'Ultimate team game' takes on a whole new meaning for Packers this season

Discipline and accountability will be paramount off the field in 2020

S Will Redmond

GREEN BAY – In what promises to be a football season unlike any other, being a team off the field could become as important as being one on it in 2020.

That's the message Packers General Manager Brian Gutekunst and Head Coach Matt LaFleur have delivered to the players as training camp has opened with medical testing and initial walk-throughs with the rookies.

With some reportedly reckless behavior among Major League Baseball players leading to coronavirus outbreaks and several postponed games within the first two weeks of their season, examples already exist of how quickly all the plans and protocols to play sports during a pandemic can be rendered meaningless if caution isn't heeded.

"I've always believed football is the ultimate team game and this year more so than ever," Gutekunst said in a virtual meeting with the media on Sunday. "It's going to be dependent on how each one of us, not just the players, but everybody in our building makes good choices when they leave the building."

LaFleur reiterated those thoughts, emphasizing there's a lot on the players, as well as anyone associated with the team who comes in contact with the players, to be following safety protocols at all times.

"If we're going to have football played this year, it's going to take a lot of self-discipline and a lot of self-accountability," LaFleur said. "Certainly we're going to encourage our guys, if they choose to go out in public, to mask up.

"We're all in this sucker together, that's for sure."

In a full-contact sport like football, following proper social distancing and safety measures is impossible 100% of the time. But the Packers, along with the rest of the NFL, are doing what they can in addition to testing players every day to mitigate risks outside of practices and games.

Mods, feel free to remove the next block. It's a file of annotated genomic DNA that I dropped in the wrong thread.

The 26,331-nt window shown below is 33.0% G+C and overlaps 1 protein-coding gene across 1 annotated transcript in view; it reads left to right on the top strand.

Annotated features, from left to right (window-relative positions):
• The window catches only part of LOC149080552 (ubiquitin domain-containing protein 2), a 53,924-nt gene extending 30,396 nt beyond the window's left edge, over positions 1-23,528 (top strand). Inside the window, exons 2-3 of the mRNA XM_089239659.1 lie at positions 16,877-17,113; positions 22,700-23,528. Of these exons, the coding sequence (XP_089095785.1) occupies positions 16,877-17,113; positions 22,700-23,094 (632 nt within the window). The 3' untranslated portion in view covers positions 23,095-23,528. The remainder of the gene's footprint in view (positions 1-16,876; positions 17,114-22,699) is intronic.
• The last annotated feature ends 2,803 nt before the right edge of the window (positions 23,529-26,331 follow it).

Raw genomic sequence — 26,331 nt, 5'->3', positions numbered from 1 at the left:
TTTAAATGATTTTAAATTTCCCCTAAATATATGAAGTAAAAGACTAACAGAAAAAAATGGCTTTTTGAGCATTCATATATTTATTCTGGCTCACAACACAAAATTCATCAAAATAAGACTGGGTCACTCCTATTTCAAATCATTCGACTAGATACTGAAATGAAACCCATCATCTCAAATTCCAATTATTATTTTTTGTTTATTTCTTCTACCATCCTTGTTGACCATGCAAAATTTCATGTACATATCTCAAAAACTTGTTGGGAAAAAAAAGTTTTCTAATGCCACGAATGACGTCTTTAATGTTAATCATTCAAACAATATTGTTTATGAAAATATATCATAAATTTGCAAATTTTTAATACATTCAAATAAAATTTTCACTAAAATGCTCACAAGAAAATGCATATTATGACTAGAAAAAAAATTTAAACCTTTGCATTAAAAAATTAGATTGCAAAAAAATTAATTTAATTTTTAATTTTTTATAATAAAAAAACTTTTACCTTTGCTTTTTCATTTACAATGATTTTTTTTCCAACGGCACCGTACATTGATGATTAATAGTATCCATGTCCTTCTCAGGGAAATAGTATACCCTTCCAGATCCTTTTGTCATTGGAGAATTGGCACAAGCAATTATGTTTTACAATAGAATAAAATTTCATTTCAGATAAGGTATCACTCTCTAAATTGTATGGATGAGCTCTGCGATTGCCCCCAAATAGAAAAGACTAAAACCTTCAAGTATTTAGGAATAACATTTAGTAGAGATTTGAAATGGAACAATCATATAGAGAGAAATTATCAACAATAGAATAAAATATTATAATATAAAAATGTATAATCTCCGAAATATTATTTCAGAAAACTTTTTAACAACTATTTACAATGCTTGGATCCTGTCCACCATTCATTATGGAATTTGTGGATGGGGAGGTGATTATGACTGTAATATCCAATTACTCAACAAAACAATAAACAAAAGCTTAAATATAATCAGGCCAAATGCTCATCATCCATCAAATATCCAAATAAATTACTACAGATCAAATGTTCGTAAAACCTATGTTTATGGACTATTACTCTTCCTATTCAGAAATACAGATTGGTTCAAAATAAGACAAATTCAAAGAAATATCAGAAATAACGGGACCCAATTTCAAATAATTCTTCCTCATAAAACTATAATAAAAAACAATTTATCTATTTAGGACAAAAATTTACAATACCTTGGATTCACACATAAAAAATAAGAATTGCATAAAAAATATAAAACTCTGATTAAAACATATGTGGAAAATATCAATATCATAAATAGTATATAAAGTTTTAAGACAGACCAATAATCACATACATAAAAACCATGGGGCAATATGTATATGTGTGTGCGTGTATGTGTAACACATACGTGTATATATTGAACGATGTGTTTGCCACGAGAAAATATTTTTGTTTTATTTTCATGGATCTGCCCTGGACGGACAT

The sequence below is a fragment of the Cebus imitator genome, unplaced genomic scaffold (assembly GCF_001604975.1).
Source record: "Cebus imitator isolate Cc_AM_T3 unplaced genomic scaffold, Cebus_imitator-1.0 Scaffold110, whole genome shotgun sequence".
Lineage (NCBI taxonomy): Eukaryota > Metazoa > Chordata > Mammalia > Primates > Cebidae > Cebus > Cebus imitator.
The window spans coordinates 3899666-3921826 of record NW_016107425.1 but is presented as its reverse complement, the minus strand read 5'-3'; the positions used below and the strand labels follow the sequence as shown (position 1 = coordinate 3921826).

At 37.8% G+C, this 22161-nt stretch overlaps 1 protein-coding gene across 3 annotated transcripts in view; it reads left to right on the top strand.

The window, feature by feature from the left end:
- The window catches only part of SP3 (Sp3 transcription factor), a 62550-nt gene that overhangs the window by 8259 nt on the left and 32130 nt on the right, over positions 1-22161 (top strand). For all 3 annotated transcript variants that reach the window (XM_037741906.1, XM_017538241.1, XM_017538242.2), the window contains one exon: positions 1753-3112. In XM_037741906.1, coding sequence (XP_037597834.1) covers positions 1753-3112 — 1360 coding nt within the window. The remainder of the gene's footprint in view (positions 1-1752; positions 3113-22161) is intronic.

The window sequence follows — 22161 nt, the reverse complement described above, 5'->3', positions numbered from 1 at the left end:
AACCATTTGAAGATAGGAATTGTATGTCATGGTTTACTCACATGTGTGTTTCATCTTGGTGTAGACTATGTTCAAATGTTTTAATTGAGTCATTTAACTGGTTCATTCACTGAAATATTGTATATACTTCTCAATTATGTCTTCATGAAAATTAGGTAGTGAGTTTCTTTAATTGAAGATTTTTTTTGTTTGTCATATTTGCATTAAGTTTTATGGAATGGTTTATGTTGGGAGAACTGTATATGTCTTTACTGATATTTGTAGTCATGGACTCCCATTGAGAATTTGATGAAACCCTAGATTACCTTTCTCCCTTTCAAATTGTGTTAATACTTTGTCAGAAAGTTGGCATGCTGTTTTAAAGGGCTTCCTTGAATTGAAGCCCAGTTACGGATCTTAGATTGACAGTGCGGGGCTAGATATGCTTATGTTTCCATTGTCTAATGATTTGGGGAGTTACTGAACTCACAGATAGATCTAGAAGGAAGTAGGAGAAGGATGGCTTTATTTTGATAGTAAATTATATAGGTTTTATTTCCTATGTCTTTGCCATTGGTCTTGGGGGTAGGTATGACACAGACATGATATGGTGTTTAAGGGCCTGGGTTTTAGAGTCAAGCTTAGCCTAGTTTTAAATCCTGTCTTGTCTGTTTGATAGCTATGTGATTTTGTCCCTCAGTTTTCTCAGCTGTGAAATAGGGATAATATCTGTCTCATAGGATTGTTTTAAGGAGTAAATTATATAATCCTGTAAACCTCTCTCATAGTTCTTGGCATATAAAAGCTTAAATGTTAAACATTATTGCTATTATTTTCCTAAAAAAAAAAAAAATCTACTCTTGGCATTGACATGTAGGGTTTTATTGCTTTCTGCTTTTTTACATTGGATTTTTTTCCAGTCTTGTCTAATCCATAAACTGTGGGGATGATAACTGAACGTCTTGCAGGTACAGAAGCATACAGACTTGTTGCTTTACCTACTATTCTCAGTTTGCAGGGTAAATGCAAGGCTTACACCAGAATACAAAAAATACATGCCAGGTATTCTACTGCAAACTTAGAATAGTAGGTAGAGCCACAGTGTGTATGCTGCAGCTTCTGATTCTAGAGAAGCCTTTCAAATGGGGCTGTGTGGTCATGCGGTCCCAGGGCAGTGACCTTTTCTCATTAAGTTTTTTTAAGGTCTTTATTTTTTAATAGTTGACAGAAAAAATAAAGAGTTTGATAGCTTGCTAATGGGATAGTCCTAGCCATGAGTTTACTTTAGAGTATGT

That includes a reconfigured locker room and meeting spaces, changes to the team cafeteria procedures, a requirement for all football personnel to wear masks in the facility, and other stipulations. The roster will be reduced to 80 players by the time padded practices start later this month, but until then on-field work will involve splitting the squad into two groups, with rookies and recovering injured players working out separately from the veteran players.

Green Bay Packers players arrived at Lambeau Field on Saturday, Aug. 1.

Even with all those stipulations, Gutekunst acknowledged there still will be positive tests, because the virus can be contracted without it being somebody's fault. Risk is inherent. It's how well teams manage the avoidable risks that could have a huge impact on the upcoming season.

"The dependability, the availability of players, the teams that do that and overcome that and rise to the challenge are going to be the ones who are left standing, fighting at the end," Gutekunst said. "It's a big part of what we're trying to express to our entire organization.

"It's going to be really hard for these guys to look at their teammates if they're not making the right choices. I'm very hopeful that the leaders of our team, the peer pressure of those guys in that locker room (helps) the younger players understand what's at stake and what we're playing for."

As far as preparing the team to play games, LaFleur acknowledged with the virtual-only offseason and padded practices not starting until the middle of the month, "nobody feels comfortable right now" amongst league coaches about their team's preparedness.

But every team is in the same boat, looking to be efficient and adaptable in a one-of-a-kind training camp that will not include any preseason games. LaFleur expects to modify plans and practices regularly, evaluating on the fly, as everything gets up to full speed and the Sept. 13 opener at Minnesota fast approaches.

"It's unprecedented. We've never gone to this approach before," he said. "We're trying to make the best decisions possible for our team. We've just got to be fluid."

Within the walls of 1265, there's confidence in the team's plan as well as realism about the number of unknowns and the elements no one can control. After a long and unusual offseason, the rest of the abnormality is just getting started.

"We're preparing every day like we're going to play and we're excited to do so," Gutekunst said. "Everybody is excited to be around football again. That's what we're focused on right now."

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